Due largely to the political climate before and after the November elections, the National Guard’s budget and policy guidance provided by Congress is half way there. The FY-2011 National Defense Authorization Act (NDAA) was signed into law on January 7th, representing the authorization pillar supporting the Department of
Defense. The second pillar, the defense appropriations which represents the legal authority to actually spend funds, is currently operating under a temporary funding measure known as a continuing resolution (CR). The present CR expires on March 4, 2011. Congress is debating H.R.1, and should it pass both chambers of Congress, it will fund appropriations for the federal government until the end of FY-2011 on September 30, 2011. The following are issues that EANGUS has advocated on your behalf, and keep in mind that we are still very much in the process of determining the final product.
- Post 9/11 Veterans Education Improvement Act of 2010 - Signed into law on January 4th, this legislation expands GI Bill benefits to over 84,000 members of the National Guard. This will allow, for the first time, soldiers and airmen who have served under Title 32 full GI Bill educational benefits.
- National Guard & Reserve Equipment Account (NGREA) $700 million – FY-11 NDAA authorizes $700 million in NGREA to provide equipment for Title 32 and Title 10 operations.
- Military Construction $1.068 billion – ARNG facilities will receive $873 million and ANG to receive $194 million in military construction funds. While this is represents an adequate funding level, the out years are below the needs to improve and maintain over 3,000 readiness centers, of which 40% are over 50 years old. The NDAA mandates that the Secretary of the Army report back to Congress on the present condition of readiness centers and the funding required to properly maintain the Guard’s facility infrastructure.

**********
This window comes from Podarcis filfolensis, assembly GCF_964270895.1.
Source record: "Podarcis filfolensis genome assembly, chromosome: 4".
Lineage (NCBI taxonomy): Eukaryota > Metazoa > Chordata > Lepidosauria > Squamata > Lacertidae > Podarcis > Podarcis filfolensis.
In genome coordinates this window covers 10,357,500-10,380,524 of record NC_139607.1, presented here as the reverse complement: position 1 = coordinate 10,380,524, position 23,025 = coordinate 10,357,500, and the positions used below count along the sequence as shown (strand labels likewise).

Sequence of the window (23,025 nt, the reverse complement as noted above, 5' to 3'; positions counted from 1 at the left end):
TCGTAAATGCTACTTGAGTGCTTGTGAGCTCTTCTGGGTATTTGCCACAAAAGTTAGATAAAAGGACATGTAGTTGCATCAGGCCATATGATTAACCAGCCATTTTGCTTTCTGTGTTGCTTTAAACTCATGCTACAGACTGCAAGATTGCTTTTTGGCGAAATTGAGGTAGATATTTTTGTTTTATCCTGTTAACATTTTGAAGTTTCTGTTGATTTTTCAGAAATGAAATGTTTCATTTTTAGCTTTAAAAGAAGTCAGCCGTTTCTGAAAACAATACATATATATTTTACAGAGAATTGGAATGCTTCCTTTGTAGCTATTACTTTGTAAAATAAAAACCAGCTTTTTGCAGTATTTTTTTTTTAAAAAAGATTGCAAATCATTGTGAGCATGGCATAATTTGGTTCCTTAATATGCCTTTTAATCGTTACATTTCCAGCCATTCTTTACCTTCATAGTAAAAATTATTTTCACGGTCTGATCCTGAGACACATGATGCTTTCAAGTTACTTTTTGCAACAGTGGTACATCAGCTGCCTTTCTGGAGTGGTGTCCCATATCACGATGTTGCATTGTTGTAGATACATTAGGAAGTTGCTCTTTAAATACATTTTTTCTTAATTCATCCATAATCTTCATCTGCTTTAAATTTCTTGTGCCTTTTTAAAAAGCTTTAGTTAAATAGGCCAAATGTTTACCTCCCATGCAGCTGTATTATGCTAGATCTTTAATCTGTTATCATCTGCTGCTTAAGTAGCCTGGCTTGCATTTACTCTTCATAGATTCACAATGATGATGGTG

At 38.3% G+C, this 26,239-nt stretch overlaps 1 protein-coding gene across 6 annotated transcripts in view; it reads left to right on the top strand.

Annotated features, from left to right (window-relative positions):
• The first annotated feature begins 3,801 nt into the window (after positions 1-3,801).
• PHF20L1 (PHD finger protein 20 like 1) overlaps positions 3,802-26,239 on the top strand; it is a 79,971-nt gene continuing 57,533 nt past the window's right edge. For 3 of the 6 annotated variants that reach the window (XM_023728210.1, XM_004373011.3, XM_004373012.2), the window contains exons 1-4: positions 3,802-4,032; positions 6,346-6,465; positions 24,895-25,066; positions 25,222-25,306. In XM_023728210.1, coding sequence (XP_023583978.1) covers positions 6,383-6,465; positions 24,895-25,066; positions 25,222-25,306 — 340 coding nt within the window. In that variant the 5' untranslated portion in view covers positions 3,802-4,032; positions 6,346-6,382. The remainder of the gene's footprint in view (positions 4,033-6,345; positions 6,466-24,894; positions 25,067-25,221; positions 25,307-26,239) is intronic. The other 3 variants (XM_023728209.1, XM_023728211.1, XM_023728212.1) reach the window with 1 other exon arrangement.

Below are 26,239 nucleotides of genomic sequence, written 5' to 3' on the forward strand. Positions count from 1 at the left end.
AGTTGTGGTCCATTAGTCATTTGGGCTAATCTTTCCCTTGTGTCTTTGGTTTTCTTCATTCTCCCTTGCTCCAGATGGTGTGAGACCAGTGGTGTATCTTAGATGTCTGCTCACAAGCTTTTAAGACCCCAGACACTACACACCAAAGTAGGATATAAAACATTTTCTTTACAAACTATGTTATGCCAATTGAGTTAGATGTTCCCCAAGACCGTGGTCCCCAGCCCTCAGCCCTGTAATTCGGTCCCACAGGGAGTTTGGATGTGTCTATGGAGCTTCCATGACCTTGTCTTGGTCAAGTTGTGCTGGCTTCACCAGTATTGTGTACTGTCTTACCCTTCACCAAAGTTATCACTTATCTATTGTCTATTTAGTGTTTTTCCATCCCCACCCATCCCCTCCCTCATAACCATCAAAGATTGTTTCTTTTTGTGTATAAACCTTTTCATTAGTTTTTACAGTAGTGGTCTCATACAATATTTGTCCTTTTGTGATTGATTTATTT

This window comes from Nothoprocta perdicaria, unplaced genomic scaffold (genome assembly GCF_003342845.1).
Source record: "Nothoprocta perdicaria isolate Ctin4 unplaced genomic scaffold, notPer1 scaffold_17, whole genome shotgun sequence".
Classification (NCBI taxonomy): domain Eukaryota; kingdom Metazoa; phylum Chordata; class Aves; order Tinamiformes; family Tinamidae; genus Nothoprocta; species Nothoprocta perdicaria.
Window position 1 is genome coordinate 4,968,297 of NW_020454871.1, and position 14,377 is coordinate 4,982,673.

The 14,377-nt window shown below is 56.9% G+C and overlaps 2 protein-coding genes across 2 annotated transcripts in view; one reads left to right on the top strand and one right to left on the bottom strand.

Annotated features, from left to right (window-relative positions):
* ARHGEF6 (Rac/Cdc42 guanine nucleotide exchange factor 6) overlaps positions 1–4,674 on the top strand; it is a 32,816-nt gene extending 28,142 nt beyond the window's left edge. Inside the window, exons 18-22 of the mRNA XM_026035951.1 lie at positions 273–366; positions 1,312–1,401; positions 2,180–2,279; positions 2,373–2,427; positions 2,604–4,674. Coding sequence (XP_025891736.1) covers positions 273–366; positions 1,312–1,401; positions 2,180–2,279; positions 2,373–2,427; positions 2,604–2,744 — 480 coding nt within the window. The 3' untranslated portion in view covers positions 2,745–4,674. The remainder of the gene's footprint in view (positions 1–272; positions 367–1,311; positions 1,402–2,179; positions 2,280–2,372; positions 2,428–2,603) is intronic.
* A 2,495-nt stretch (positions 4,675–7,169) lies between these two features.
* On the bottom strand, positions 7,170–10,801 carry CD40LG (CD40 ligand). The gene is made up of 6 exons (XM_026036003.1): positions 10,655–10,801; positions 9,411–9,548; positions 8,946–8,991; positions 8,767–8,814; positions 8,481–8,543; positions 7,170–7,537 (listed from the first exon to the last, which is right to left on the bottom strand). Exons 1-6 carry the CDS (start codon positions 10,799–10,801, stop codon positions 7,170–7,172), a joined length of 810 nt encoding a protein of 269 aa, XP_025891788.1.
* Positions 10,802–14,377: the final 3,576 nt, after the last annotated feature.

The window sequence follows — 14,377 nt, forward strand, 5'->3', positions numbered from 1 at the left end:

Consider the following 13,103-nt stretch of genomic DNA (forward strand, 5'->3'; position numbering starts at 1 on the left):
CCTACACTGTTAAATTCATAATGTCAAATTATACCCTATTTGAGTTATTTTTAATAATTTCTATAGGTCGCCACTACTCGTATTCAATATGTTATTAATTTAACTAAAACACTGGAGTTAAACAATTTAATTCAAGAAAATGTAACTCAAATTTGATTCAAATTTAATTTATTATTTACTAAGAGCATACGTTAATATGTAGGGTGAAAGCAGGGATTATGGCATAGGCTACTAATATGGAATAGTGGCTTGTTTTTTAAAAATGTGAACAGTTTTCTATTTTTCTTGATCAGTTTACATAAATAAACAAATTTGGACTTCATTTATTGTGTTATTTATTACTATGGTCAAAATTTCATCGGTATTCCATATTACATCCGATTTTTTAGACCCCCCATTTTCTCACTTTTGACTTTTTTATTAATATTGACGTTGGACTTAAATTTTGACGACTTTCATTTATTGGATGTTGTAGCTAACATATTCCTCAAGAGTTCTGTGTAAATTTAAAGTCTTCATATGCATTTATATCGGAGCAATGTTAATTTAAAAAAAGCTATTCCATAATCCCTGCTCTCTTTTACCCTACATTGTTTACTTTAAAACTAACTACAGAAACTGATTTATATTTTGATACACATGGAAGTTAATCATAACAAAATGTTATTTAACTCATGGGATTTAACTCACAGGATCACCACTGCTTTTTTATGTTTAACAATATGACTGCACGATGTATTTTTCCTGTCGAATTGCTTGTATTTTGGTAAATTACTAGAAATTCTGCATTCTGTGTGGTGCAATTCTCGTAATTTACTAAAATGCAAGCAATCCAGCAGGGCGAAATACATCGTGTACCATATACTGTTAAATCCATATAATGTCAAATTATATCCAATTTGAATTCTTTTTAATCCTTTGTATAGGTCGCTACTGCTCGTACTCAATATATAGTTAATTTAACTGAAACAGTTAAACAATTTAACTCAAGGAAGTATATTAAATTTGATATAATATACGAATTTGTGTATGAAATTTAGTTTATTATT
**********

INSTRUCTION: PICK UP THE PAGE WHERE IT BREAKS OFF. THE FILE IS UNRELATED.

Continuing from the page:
- Banned transfer of Guard & Reserve C-130s to active units – The NDAA halted Air Force attempt to take C-130s from both Guard and Reserve units across the country and place designated aircraft with an active-component unit. The Secretary of the Air Force must now submit to Congress a written agreement between all involved parties that details any plan to transfer aircraft from one component to another.
- Access to the Operational Reserve - Also included in the NDAA report language is the opinion of the Committee that current legal authorities may not offer the flexibility for the effective use of the operational reserve and recommends that the Secretary of Defense review current authorities and submit legislative proposals for additional authority needed to facilitate involuntary activation of reserve component members or units to support operational requirements.
- Temporarily hiring non-dual status technicians – This represents a partial victory, as the ARNG will be given the authority to hire only for two years 1,600 non-dual status technicians to make up for permanent technicians who are on Title 10 orders. This is in contrast to the President’s budget request of 2,520 non-dual status technicians.